Agricultural practices have profound effects on biodiversity. Much like…

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Reflections by Dr. Paula Kahumbu, the global elephant lady, on the death of Satao

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This is sad news about Satao. I was in Tsavo a year ago and unfortunately did not have an opportunity to see this majestic animal. Mountain Bull, another famous large tusker from Kenya was killed recently in the Lewa conservancy of northern Kenya. We must find a way to end this poaching pandemic!

ATC News by Prof. Dr. Wolfgang H. Thome

Much has been said and much more will be said in coming days about the fact that Satao, an iconic huge elephant who roamed the plains of Tsavo, was killed by poachers and his tusks, said to be the largest of any elephant at the time in Kenya, hacked out of his skull.

10351261_459388834164329_4000034021727138882_n.jpg(Picture courtesy of Tsavo Trust)

This latest killing of an iconic elephant, the previous one only two weeks ago when in similar fashion another big tusker was poached in Central Kenya, exposes the rot in the establishment, which has been big on lipservice and short of action, to the point of even denying that there is a poaching crisis in Kenya. Clearly, this latest case, one of dozens in the wider Tsavo/Taita/Taveta area in recent months, demonstrates that the Kenyan government is NOT doing all which could be done and should be done to take the battle…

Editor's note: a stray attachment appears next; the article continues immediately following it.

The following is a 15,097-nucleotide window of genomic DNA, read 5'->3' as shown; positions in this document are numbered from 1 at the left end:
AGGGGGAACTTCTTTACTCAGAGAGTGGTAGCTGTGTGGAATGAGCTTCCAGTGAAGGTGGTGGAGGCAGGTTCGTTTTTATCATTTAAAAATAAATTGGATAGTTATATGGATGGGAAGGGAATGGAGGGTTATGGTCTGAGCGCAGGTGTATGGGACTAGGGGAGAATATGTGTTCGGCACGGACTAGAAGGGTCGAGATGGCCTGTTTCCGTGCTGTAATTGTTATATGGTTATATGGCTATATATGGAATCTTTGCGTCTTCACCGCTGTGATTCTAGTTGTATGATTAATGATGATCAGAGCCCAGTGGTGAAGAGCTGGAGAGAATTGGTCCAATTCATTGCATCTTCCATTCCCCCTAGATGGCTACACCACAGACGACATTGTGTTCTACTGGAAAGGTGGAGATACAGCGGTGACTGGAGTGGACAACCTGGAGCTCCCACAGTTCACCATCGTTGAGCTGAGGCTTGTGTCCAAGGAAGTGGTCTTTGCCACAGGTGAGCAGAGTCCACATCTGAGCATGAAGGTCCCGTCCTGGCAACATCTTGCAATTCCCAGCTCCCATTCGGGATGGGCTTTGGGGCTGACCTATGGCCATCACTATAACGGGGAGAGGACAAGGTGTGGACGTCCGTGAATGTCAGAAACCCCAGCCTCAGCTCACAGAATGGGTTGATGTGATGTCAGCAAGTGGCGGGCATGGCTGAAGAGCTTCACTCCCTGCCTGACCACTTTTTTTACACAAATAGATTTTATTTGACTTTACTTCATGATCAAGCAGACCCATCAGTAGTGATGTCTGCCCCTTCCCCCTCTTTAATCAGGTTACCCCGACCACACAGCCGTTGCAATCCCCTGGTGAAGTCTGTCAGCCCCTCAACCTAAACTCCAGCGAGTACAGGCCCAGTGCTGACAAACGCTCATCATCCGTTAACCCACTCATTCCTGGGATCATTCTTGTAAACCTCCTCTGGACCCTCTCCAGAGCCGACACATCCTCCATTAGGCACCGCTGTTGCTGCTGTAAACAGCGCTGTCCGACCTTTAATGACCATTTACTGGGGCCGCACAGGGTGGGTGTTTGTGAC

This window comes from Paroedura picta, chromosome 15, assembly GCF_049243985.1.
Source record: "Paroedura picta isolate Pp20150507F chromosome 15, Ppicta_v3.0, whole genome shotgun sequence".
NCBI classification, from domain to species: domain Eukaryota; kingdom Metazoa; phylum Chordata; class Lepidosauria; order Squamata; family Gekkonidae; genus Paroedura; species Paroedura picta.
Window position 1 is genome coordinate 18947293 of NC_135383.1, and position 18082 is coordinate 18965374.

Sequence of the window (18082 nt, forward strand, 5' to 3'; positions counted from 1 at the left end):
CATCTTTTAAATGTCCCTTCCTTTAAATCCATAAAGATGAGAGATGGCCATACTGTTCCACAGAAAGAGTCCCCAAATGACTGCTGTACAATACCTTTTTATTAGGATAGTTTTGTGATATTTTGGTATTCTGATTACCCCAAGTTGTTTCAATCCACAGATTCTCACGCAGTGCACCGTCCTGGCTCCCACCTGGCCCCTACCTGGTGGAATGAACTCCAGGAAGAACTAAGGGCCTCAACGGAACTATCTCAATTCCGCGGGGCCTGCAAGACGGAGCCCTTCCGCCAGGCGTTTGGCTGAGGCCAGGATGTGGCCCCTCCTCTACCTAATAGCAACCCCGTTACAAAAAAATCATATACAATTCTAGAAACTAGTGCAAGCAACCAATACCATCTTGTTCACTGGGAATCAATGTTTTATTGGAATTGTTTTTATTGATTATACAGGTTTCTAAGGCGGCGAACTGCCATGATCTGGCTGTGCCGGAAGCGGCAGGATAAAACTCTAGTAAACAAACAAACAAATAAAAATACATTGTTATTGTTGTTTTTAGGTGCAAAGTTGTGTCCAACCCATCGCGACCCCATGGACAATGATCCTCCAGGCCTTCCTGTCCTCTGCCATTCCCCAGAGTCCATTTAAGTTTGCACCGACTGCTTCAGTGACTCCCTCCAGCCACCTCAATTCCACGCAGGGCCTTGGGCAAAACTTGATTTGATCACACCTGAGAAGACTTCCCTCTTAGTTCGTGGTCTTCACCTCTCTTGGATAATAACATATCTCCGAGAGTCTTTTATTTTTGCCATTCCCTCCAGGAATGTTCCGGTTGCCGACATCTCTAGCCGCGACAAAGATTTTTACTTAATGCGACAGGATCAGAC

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A New Day for the Nēnē | Audubon Magazine

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A New Day for the Nēnē | Audubon Magazine.

Is rewilding of modern species a good idea? The answer: sometimes

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Building off of my previous rant against the idea of pleistocene rewilding I would like to discuss the idea of rewilding modern species. Unlike pleistocene rewilding, which suggests modern descendants of ice age megafauna should be introduced to habitats where their ancestors roamed, modern rewilding involves reintroducing an extirpated species, or at least a closely related subspecies, into an ecosystem which it was known to live in recent times. Probably the greatest example of this would be the reintroduction of wolves to the American west. Since most  gray wolf populations were completely eradicated from the lower 48 a closely related subspecies of gray wolf was brought in from Canada to repopulate American parks such as Yellowstone.